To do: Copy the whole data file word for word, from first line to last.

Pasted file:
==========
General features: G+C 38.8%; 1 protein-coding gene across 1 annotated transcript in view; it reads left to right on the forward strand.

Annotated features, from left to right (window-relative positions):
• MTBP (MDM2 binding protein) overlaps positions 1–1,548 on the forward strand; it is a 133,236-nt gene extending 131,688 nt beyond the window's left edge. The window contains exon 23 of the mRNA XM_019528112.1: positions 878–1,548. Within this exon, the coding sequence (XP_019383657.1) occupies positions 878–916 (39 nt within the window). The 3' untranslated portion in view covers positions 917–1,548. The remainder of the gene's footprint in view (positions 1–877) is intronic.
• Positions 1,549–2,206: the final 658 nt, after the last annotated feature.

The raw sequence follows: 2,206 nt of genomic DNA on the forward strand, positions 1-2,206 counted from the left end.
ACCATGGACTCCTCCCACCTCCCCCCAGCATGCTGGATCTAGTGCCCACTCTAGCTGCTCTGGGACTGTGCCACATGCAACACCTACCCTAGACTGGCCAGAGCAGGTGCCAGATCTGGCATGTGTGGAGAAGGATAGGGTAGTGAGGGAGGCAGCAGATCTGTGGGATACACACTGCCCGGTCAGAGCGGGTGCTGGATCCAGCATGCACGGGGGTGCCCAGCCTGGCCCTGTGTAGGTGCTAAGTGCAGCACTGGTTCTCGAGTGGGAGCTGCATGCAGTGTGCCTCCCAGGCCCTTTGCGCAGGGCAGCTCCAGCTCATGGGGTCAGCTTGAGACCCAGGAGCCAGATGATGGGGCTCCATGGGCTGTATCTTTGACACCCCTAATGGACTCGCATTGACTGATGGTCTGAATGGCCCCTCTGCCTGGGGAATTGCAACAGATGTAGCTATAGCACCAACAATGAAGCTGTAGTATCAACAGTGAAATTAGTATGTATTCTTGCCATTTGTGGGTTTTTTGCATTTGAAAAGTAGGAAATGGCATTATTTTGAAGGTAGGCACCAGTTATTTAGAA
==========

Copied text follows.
General features: G+C 38.8%; 1 protein-coding gene across 1 annotated transcript in view; it reads left to right on the forward strand.

Annotated features, from left to right (window-relative positions):
• MTBP (MDM2 binding protein) overlaps positions 1–1,548 on the forward strand; it is a 133,236-nt gene extending 131,688 nt beyond the window's left edge. The window contains exon 23 of the mRNA XM_019528112.1: positions 878–1,548. Within this exon, the coding sequence (XP_019383657.1) occupies positions 878–916 (39 nt within the window). The 3' untranslated portion in view covers positions 917–1,548. The remainder of the gene's footprint in view (positions 1–877) is intronic.
• Positions 1,549–2,206: the final 658 nt, after the last annotated feature.

The raw sequence follows: 2,206 nt of genomic DNA on the forward strand, positions 1-2,206 counted from the left end.
ACCATGGACTCCTCCCACCTCCCCCCAGCATGCTGGATCTAGTGCCCACTCTAGCTGCTCTGGGACTGTGCCACATGCAACACCTACCCTAGACTGGCCAGAGCAGGTGCCAGATCTGGCATGTGTGGAGAAGGATAGGGTAGTGAGGGAGGCAGCAGATCTGTGGGATACACACTGCCCGGTCAGAGCGGGTGCTGGATCCAGCATGCACGGGGGTGCCCAGCCTGGCCCTGTGTAGGTGCTAAGTGCAGCACTGGTTCTCGAGTGGGAGCTGCATGCAGTGTGCCTCCCAGGCCCTTTGCGCAGGGCAGCTCCAGCTCATGGGGTCAGCTTGAGACCCAGGAGCCAGATGATGGGGCTCCATGGGCTGTATCTTTGACACCCCTAATGGACTCGCATTGACTGATGGTCTGAATGGCCCCTCTGCCTGGGGAATTGCAACAGATGTAGCTATAGCACCAACAATGAAGCTGTAGTATCAACAGTGAAATTAGTATGTATTCTTGCCATTTGTGGGTTTTTTGCATTTGAAAAGTAGGAAATGGCATTATTTTGAAGGTAGGCACCAGTTATTTAGAA